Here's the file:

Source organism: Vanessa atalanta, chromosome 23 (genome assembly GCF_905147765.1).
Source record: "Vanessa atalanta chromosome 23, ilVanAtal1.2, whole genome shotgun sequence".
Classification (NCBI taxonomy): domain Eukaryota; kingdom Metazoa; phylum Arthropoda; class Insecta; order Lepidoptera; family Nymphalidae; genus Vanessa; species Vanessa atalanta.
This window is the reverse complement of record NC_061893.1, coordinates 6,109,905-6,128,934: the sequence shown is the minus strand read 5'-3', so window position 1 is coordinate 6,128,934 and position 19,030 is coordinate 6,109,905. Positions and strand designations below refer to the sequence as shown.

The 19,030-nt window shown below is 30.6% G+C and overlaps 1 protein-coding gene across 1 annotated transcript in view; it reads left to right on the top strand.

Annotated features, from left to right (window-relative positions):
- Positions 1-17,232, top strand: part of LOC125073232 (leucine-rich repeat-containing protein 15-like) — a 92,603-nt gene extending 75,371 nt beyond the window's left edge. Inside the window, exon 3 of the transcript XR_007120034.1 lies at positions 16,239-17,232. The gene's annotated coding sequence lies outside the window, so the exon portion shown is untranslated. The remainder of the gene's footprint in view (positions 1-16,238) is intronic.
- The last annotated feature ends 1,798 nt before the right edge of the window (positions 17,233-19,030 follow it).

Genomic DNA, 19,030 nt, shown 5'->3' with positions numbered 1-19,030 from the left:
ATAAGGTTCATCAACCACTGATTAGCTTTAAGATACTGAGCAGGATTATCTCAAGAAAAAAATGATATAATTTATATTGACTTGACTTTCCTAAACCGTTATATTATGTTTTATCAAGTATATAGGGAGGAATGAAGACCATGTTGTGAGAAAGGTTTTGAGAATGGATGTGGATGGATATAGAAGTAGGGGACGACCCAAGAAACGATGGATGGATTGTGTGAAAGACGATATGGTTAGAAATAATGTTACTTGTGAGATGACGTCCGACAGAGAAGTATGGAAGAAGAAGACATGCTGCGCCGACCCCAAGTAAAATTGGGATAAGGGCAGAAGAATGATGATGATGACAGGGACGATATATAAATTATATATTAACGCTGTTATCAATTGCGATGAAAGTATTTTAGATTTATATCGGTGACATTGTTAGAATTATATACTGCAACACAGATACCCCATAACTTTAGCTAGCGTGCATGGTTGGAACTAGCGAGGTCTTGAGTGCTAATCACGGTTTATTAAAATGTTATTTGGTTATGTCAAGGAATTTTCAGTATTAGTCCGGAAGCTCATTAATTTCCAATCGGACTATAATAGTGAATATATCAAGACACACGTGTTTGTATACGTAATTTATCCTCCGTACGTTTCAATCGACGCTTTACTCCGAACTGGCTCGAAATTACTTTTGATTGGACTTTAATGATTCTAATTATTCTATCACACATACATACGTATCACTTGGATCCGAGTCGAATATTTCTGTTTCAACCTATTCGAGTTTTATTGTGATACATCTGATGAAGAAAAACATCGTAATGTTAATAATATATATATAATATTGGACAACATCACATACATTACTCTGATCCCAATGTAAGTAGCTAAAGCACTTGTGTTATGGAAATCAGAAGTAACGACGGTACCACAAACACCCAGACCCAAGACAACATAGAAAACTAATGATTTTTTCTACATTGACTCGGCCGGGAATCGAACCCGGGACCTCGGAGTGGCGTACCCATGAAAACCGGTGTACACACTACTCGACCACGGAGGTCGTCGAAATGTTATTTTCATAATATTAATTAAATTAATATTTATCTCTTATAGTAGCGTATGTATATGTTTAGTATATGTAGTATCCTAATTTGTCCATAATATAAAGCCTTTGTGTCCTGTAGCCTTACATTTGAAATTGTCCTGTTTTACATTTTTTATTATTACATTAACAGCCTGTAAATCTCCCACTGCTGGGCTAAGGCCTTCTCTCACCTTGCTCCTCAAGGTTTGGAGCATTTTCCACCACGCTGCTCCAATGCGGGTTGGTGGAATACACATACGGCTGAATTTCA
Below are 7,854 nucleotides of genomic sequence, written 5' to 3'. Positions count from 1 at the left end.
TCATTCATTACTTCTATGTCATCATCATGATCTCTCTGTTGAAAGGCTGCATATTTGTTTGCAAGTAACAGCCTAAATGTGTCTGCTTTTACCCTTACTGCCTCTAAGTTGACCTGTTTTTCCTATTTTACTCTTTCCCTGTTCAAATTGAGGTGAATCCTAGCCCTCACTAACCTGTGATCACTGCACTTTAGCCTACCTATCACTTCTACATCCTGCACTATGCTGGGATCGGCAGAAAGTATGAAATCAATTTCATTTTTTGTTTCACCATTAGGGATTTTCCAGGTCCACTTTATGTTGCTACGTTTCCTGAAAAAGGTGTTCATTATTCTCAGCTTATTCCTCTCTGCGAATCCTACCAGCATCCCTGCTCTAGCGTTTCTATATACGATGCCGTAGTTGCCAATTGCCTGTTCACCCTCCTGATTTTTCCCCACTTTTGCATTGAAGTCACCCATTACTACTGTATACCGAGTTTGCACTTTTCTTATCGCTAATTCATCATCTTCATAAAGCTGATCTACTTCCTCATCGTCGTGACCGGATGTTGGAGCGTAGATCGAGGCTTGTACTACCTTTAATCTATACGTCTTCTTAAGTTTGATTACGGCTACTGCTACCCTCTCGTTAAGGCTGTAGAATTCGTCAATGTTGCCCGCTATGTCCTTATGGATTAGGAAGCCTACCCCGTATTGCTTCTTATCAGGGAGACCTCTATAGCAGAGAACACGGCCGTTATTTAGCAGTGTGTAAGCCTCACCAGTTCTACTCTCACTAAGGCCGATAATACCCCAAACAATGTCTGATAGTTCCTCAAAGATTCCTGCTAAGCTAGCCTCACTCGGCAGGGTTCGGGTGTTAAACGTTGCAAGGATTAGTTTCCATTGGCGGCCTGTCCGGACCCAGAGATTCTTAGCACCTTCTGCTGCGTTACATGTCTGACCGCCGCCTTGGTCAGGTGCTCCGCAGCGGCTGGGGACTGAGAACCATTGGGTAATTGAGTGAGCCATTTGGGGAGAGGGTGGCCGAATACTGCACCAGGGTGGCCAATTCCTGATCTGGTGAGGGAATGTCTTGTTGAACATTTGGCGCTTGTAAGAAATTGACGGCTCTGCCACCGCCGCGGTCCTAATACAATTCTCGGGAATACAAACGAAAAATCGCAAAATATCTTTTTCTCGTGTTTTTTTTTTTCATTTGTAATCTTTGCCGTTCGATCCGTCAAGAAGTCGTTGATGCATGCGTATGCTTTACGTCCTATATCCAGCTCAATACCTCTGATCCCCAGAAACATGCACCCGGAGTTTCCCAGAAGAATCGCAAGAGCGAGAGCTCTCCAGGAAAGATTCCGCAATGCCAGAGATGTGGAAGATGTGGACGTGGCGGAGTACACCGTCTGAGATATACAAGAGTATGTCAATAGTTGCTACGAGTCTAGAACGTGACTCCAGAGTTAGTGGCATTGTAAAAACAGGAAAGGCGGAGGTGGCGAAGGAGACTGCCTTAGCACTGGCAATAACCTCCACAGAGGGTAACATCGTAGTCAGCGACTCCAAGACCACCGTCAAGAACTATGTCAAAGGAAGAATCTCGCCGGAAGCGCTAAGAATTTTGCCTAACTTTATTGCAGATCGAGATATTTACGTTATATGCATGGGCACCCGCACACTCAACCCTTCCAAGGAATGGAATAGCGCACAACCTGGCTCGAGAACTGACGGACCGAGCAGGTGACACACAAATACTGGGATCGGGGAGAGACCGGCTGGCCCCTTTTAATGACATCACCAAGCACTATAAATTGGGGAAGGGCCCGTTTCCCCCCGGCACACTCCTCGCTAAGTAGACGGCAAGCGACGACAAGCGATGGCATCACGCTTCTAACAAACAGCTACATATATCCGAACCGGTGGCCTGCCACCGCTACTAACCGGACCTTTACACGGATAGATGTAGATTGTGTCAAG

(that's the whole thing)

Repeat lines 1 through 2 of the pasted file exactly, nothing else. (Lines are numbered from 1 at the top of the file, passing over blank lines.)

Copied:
Source organism: Vanessa atalanta, chromosome 23 (genome assembly GCF_905147765.1).
Source record: "Vanessa atalanta chromosome 23, ilVanAtal1.2, whole genome shotgun sequence".